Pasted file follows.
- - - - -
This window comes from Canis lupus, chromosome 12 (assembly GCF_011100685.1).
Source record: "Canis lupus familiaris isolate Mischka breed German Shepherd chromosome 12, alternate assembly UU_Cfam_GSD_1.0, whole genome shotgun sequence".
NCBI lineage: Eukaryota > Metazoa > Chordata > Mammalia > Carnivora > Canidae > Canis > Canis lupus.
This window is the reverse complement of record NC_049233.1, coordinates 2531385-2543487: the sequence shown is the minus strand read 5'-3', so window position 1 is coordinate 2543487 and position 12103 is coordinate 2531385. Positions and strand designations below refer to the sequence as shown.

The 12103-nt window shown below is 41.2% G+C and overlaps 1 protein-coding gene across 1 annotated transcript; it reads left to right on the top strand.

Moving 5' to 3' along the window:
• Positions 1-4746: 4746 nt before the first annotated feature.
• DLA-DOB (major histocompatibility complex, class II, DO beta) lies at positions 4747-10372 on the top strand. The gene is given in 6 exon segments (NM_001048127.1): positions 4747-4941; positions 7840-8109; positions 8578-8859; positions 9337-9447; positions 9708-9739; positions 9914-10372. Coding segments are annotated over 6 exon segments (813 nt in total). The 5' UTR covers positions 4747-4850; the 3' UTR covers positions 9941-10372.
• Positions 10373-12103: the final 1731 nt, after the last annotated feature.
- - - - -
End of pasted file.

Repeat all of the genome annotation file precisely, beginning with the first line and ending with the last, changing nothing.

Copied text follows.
This window comes from Canis lupus, chromosome 12 (assembly GCF_011100685.1).
Source record: "Canis lupus familiaris isolate Mischka breed German Shepherd chromosome 12, alternate assembly UU_Cfam_GSD_1.0, whole genome shotgun sequence".
NCBI lineage: Eukaryota > Metazoa > Chordata > Mammalia > Carnivora > Canidae > Canis > Canis lupus.
This window is the reverse complement of record NC_049233.1, coordinates 2531385-2543487: the sequence shown is the minus strand read 5'-3', so window position 1 is coordinate 2543487 and position 12103 is coordinate 2531385. Positions and strand designations below refer to the sequence as shown.

The 12103-nt window shown below is 41.2% G+C and overlaps 1 protein-coding gene across 1 annotated transcript; it reads left to right on the top strand.

Moving 5' to 3' along the window:
• Positions 1-4746: 4746 nt before the first annotated feature.
• DLA-DOB (major histocompatibility complex, class II, DO beta) lies at positions 4747-10372 on the top strand. The gene is given in 6 exon segments (NM_001048127.1): positions 4747-4941; positions 7840-8109; positions 8578-8859; positions 9337-9447; positions 9708-9739; positions 9914-10372. Coding segments are annotated over 6 exon segments (813 nt in total). The 5' UTR covers positions 4747-4850; the 3' UTR covers positions 9941-10372.
• Positions 10373-12103: the final 1731 nt, after the last annotated feature.